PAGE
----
Novel mechanistic insights into cancer metastasis

22 Jul 2017

Novel mechanistic insights into cancer metastasis


By Dr Shantanu Chowdhury, Senior Fellow

CSIR-IGIB, New Delhi

In the world of proteins, Telomerase achieved stardom in 2009 when discovery of functions of telomerase and telomeres in protecting human chromosomes received the Nobel Prize. Telomeres protect chromosome ends somewhat like the plastic clips at the end of shoelaces that prevent fraying of the ends, and telomerase makes telomeres. This is where telomerase is being good. However, less understood is how telomerase works like a 'criminal at night' - helping cancer cells to spread to other organs aggressively. In many cancers telomerase, somewhat mysteriously, becomes hyperactive. Whereas, in normal cells this is kept in check. We focused on the reasons behind why and how the check on telomerase production is lost. Mainly because we are trying to figure out how another protein called non-metastatic 2 (NME2) prevents cancer spread, also called metastasis.

Both, NME2 and telomerase find common ground in recent discoveries from our group. Presence of NME2, our results show, sharply reduces production of telomerase RNA (molecules that eventually give telomerase protein). Much like a security control check point, occupancy of NME2 at the telomerase promoter -  a stretch of DNA sequence that takes critical decisions about when and how much telomerase RNA should be made - prevents production of telomerase RNA. On the other hand, low NME2 removes this check leading to high telomerase production. 

Perhaps more interestingly, we find that NME2 engages a DNA structural form (instead of a stretch of DNA sequence, which is typically the case) at the telomerase promoter. We know this because we attempted to disrupt the structure and lost effects of NME2. But why is this important? Involvement of a DNA structural architecture allowed us to use molecules that recognize the specific structure - which in turn were able to function like NME2 by checking production of telomerase. Though several steps remain, this suggests something of importance in a clinical setting.  In a large number or cancer patients hyperactive or reactivated telomerase was noted to result partly from mutations in the telomerase promoter. Importantly, these mutations occur in regions that are well placed for disrupting the security control check point(s) that hold telomerase production in check. Our recent work published in the Journal of Biological Chemistry suggests that small molecule agents may be useful in recovering the lost check points and bring telomerase production in control once again.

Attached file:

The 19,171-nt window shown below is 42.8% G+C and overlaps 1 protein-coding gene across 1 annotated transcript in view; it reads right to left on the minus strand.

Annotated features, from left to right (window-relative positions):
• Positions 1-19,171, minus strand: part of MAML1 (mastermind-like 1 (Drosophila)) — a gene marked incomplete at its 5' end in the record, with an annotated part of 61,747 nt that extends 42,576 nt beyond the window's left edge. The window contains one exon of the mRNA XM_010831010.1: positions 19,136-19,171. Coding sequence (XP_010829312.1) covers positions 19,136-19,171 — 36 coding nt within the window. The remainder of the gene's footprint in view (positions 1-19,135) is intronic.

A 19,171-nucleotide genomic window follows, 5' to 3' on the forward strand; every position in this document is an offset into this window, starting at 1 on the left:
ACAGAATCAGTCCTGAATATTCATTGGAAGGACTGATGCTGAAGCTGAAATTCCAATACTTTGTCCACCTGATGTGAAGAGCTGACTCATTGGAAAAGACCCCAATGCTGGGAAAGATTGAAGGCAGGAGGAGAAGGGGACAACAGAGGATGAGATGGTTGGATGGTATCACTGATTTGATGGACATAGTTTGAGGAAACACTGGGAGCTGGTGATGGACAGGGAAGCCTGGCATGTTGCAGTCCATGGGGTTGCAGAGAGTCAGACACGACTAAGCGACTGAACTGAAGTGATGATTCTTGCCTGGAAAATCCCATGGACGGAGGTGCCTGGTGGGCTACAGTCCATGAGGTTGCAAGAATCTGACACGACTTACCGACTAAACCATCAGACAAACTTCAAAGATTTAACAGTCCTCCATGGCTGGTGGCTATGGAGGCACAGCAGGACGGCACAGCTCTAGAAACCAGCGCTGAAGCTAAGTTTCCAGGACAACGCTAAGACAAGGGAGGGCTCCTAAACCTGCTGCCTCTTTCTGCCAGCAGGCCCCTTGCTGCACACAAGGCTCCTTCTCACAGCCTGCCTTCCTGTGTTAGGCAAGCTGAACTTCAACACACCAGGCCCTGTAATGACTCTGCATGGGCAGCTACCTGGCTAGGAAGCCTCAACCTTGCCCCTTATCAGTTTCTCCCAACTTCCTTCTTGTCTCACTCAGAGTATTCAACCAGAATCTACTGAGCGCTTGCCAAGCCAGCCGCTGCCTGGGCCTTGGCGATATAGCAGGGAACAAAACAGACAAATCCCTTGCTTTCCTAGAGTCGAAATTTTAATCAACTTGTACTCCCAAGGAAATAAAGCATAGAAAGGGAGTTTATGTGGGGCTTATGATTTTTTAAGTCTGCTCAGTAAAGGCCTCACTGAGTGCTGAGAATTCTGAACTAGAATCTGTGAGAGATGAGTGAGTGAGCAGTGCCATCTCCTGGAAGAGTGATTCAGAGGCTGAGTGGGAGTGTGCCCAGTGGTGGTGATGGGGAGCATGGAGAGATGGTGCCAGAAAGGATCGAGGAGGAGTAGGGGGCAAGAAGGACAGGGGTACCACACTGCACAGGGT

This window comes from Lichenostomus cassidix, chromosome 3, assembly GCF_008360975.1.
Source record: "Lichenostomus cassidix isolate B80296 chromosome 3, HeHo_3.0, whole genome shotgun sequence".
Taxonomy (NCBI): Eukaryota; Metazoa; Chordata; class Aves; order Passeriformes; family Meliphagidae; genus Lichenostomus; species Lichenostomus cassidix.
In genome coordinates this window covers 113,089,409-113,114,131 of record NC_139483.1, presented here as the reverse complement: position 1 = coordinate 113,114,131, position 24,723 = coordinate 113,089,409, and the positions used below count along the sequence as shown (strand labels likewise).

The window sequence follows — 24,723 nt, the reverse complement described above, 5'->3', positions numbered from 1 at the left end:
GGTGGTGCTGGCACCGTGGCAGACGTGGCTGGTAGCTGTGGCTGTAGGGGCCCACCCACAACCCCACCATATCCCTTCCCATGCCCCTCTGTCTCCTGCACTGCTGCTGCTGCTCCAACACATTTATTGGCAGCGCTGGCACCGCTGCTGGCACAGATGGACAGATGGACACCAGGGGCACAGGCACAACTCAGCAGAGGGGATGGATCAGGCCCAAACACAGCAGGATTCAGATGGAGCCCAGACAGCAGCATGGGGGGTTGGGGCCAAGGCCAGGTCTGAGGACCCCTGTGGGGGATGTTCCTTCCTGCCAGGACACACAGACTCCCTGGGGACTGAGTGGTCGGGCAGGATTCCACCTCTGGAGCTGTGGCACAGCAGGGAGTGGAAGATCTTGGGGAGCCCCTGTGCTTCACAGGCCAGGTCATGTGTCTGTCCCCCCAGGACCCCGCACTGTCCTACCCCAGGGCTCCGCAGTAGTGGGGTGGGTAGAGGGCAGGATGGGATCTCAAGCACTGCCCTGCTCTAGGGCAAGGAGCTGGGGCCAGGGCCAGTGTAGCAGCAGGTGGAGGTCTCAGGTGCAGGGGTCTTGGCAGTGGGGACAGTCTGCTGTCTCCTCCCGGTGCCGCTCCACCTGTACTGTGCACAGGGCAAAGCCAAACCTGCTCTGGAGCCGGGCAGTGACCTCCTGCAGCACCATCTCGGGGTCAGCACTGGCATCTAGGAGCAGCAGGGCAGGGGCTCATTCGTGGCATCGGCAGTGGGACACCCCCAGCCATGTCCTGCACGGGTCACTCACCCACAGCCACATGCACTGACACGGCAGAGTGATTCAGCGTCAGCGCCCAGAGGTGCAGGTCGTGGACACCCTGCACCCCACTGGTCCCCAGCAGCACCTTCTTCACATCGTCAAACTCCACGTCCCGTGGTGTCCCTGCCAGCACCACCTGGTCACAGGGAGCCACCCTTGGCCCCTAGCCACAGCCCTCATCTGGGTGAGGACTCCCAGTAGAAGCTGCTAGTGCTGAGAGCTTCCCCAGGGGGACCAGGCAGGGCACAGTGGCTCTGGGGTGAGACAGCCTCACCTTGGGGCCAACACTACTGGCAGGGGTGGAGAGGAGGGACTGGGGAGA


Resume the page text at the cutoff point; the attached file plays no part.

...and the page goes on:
Epigenetic suppression of human telomerase (hTERT) is mediated by the metastasis suppressor NME2 in a G-quadruplex dependent fashion. Dhurjhoti Saha, Ankita Singh, Tabish Hussain, Vivek Srivastava, Suman Sengupta, Anirban Kar, Parashar Dhapola, Vishnu Dhople, Ramesh Ummani and Shantanu Chowdhury. Journal of Biological Chemistry. July 2017